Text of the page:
Getting Locked Out of KCRW’s Old Digs

Back in 1977 when KCRW was a tiny operation, I had just started doing radio and landed a weekly graveyard shift from 1 a.m. till 6 a.m. Every Monday, I’d schlep my two Shure Hi-Track stylii (to protect my vinyl) over to our small studio on the John Adams Middle School campus in Santa Monica, along with some candles and incense to set the mood for my late night deejay set.

The station’s signal was small then. David Was of the band Was (Not Was) compared our puny signal to a junkie on a ten dollar fix…fading in and out. It wasn’t until 1981 that the signal’s reach was expanded.

We would often joke that even having just one listener would justify our time on air, though I’m not entirely sure that some of the unusual calls we received at the station would count. There was Terry/Teresa, the caller who was contemplating gender reassignment surgery. Also, a blind lady who called in regularly to inquire about the time. One night, someone called in threatening suicide but really just needed to talk to somebody. I spent quite a while on the phone that time.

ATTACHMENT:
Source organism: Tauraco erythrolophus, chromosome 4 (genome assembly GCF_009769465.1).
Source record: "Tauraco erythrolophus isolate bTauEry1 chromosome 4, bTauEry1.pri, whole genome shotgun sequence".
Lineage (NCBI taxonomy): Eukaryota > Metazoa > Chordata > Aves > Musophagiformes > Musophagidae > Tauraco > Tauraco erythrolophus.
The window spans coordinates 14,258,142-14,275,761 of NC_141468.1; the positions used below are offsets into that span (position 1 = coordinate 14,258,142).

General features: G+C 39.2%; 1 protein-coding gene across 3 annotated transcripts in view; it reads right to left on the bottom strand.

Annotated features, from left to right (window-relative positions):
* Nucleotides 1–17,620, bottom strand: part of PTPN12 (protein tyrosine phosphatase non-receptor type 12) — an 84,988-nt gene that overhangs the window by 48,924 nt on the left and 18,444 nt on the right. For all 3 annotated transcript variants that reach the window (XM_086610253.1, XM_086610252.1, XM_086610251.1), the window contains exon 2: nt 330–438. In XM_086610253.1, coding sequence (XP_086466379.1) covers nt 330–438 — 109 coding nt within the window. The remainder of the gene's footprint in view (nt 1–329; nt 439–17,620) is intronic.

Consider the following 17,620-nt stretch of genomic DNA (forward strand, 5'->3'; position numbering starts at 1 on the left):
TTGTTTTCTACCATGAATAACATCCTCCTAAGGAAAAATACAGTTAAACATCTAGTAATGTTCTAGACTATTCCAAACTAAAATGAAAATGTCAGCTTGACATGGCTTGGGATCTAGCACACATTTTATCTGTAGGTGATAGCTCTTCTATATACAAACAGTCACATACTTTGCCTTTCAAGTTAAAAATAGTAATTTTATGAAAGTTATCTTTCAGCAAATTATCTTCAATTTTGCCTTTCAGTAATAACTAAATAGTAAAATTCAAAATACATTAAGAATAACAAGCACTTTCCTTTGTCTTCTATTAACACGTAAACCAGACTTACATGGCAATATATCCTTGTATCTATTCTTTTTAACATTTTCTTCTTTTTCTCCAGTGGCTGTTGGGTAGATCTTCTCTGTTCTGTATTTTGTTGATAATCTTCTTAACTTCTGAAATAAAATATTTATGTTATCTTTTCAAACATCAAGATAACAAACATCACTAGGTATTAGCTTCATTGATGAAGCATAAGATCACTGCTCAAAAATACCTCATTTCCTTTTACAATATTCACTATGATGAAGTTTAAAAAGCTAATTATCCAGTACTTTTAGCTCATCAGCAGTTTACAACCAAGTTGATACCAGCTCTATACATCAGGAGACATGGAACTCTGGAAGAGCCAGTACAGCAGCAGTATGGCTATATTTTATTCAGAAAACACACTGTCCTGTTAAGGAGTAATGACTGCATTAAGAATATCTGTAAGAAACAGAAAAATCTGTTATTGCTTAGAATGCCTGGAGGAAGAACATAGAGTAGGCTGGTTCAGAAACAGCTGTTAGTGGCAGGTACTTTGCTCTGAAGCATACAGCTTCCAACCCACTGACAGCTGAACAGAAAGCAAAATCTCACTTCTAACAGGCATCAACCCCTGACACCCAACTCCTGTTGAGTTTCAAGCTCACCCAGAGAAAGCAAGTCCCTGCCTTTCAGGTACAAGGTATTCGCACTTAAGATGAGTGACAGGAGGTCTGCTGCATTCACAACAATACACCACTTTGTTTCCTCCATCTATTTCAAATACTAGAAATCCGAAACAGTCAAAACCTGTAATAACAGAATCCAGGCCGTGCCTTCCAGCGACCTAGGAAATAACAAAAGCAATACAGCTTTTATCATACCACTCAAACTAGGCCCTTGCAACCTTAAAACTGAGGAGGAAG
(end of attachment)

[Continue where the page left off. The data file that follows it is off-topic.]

That’s me with Ry Cooder in the background in KCRW’s old digs on the John Adams Middle School campus.

Sometimes a female admirer would ring me at the station. One night, we were chatting on the phone when there was a random knock at the door. I opened the door to find a strange-looking guy asking for directions to  Chinatown. Mind you, this was at 2 or 3 o’clock in the morning. I told him to head east and then returned to my phone friend to tell her about the strange encounter. We chatted some more, and then I told her I’d call her back and went for a quick bathroom break after selecting a long enough track. (The station didn’t have its own restrooms at the time, so the KCRW staff had to use the school campus ones outside instead.)

As I made my way back to the station, I realized that I’d accidentally locked myself out of the studio. Not knowing quite what to do, I anxiously went to my car to listen to the radio as the cut neared its finish. Remember, this was before cell phones existed. And there it was—the dreaded “fttttt, ftttt, fttt” sound once the needle reached the end of the track.

Meanwhile, my phone friend had begun to wonder if some altercation with the Chinatown guy had occurred when she didn’t hear back from me. Fearing the worst, she tried dialing the station several times before contacting the Santa Monica Police. Several officers appeared soon after, and I explained to them what had happened. Thankfully, they contacted a Santa Monica College officer, who was able to unlock the studio door for me. That night’s air shift was one that I shall never forget.